5. We find the same expressions used in those passages of the Scriptures which speak of the sending of the Holy Ghost to the Church, as in St. John (xiv, 16): "I will ask the Father, and he will give you another Paraclete, that he may abide with you for ever." Remark how our Lord uses the words, " another Paraclete," to mark the equality existing between himself and the Holy Ghost. Again, he says, in the same Gospel (xv, 26): " When the Paraclete cometh, whom I will send you from the Father, the Spirit of Truth, who proceedeth from the Father, he shall give testimony of me." Here Jesus says, " he will send" the Spirit of Truth; now this Spirit which he will send is not his own Spirit, for his own Spirit he could communicate or give, but not "send," for sending means the transmission of something distinct from the person who sends. He adds, "Who proceeds from the Father;" and " procession," in respect of the Divine Persons, implies equality, and it is this very argument the Fathers availed themselves of against the Arians, to prove the Divinity of the Word, as we may see in the writings of St. Ambrose (18). The reason is this: the procession from another is to receive the same existence from the principle from which the procession is made, and, therefore, if the Holy Ghost proceeds from the Father, he receives the Divinity from the Father in the same manner as the Father himself has it.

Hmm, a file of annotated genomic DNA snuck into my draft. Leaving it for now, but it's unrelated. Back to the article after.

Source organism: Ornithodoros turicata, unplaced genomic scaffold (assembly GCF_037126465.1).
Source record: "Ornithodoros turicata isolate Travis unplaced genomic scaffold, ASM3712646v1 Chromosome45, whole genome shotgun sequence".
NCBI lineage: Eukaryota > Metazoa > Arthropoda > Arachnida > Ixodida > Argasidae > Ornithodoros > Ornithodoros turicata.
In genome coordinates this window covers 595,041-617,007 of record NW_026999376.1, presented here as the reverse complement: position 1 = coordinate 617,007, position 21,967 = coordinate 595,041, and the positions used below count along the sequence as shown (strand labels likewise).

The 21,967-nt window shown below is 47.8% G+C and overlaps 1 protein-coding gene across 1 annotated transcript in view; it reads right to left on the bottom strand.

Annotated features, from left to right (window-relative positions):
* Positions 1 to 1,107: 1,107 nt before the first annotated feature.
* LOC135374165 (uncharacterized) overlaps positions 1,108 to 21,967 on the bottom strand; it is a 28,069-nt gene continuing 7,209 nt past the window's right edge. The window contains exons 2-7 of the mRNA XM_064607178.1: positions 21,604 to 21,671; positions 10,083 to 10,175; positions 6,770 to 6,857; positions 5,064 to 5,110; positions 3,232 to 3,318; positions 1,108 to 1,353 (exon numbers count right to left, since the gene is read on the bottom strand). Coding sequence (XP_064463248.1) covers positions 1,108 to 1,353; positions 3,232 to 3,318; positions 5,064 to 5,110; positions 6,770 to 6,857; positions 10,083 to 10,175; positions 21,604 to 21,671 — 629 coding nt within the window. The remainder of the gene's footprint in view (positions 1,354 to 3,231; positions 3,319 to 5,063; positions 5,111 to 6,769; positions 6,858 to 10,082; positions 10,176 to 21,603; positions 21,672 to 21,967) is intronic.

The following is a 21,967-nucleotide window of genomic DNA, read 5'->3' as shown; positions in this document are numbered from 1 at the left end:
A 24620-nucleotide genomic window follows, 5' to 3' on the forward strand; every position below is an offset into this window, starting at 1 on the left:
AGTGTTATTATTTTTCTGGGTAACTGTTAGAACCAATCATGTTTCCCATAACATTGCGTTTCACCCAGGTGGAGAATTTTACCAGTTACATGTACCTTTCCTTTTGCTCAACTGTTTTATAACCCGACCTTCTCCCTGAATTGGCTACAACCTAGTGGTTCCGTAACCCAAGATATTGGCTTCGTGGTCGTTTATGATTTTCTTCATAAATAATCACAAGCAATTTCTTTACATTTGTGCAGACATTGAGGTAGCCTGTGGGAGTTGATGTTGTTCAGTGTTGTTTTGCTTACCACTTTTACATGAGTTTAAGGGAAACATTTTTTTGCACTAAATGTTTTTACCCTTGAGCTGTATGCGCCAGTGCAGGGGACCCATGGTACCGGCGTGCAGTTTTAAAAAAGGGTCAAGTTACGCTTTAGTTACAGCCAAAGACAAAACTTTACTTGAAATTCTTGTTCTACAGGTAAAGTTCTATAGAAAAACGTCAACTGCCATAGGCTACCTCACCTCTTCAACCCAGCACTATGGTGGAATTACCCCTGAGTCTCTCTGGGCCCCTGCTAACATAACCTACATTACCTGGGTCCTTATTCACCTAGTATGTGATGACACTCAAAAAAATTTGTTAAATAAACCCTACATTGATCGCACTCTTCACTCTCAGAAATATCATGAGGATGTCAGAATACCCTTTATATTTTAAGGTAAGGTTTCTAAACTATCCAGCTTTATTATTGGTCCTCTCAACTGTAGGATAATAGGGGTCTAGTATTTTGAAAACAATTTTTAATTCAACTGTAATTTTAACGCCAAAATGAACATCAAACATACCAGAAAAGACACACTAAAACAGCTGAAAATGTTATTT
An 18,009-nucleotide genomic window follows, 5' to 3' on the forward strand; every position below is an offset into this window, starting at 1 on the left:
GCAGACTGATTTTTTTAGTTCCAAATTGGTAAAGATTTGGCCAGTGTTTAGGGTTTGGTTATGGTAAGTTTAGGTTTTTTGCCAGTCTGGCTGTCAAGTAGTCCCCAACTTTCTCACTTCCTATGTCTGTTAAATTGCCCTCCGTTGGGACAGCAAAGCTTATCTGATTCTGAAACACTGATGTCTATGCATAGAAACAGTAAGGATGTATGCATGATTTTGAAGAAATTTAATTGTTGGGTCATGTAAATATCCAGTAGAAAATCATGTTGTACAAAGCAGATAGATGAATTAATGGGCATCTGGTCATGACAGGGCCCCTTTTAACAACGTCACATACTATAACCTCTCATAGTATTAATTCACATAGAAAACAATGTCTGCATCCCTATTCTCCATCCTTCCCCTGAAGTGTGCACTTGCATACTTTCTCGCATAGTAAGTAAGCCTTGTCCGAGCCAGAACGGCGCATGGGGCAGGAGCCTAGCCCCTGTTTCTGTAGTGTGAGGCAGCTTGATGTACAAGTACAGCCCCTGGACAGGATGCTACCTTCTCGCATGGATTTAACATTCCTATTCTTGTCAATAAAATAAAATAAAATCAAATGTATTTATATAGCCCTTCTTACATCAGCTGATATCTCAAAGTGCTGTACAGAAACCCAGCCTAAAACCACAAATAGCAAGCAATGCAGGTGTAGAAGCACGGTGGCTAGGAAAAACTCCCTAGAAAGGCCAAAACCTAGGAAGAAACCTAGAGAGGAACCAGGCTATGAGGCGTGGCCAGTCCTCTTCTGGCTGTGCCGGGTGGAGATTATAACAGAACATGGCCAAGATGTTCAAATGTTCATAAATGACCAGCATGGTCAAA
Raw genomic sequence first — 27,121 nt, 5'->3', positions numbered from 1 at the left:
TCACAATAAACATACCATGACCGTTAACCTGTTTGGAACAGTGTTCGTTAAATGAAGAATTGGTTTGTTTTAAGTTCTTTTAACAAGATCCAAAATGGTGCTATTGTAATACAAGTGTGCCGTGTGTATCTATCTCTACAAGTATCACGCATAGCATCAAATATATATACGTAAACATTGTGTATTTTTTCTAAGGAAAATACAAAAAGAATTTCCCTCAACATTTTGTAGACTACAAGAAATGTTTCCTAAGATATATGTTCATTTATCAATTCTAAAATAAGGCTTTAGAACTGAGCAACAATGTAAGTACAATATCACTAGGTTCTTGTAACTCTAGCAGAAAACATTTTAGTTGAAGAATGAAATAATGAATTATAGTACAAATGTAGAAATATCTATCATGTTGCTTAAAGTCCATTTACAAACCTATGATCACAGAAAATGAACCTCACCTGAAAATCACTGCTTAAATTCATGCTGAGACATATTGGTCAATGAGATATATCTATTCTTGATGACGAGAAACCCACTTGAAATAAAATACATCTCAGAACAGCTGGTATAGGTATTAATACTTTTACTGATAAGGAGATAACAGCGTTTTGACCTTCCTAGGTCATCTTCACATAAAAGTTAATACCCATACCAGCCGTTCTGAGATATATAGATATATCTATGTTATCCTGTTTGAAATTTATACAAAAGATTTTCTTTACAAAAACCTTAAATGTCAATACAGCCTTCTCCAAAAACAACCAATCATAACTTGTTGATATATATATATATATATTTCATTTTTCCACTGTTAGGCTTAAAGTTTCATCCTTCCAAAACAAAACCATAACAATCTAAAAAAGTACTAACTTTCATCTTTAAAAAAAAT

6. Another great proof is, that we see the Holy Ghost called God in the Scriptures, like the Father, without any addition, restriction, or inequality. Thus Isaias, in the beginning of his 6th chapter, thus speaks of the Supreme God: " I saw the Lord sitting upon a throne high and elevated; upon it stood the seraphim, and they cried to one another, Holy, Holy, Holy, the Lord God of Hosts, all the earth is full of his glory; and I heard the voice of the Lord saying, Go, and thou shalt say to this people, hearing, hear and understand not. Blind the heart of this people, and make their ears heavy." (18) St. Ambrose, l. 1 ,de Spir. S. c. 4.  Now, St. Paul informs us that this Supreme God, of whom the Prophet speaks, is the Holy Ghost. Here are his words: " Well did the Holy Ghost speak to our fathers by Isaias the Prophet, saying: " Go to this people, and say to them, with the ear you shall hear" &c. (Acts, xxviii, 25, 26). So we here see that the Holy Ghost is that same God called by Isaias the Lord God of Hosts. St. Basil (19) makes a beautiful reflection regarding this expression, the Lord God of Hosts. Isaias, in the prayer quoted, refers it to the Father. St. John (cap. 12), applies it to the Son, as is manifest from the 37th and the following verse, where this text is referred to, and St. Paul applies it to the Holy Ghost: " The Prophet," says the Saint, " mentions the Person of the Father, in whom the Jews believed, the Evangelist the Son, Paul the Holy Spirit" " Propheta inducit Patris in quem Judei credebant personam Evangelista Filii, Paulus Spiritus, ilium ipsum qui visus fuerat unum Dominum Sabaoth communiter nominantes. Sermonem quem de hypostasi instituerunt distruxere indistincta manente in eis de uno Deo sententia." How beautifully the Holy Doctor shows that the Father, the Son, and the Holy Ghost, are three distinct Persons, but still the one and the same God, speaking by the mouth of his Prophets. St. Paul, also, speaking of that passage in the Psalms (xciv, 9), " Your fathers tempted me," says, that the God the Hebrews then tempted was the Holy Ghost; " therefore," says the Apostle, " as the Holy Ghost saith your fathers tempted me" (Heb. iii, 7, 9).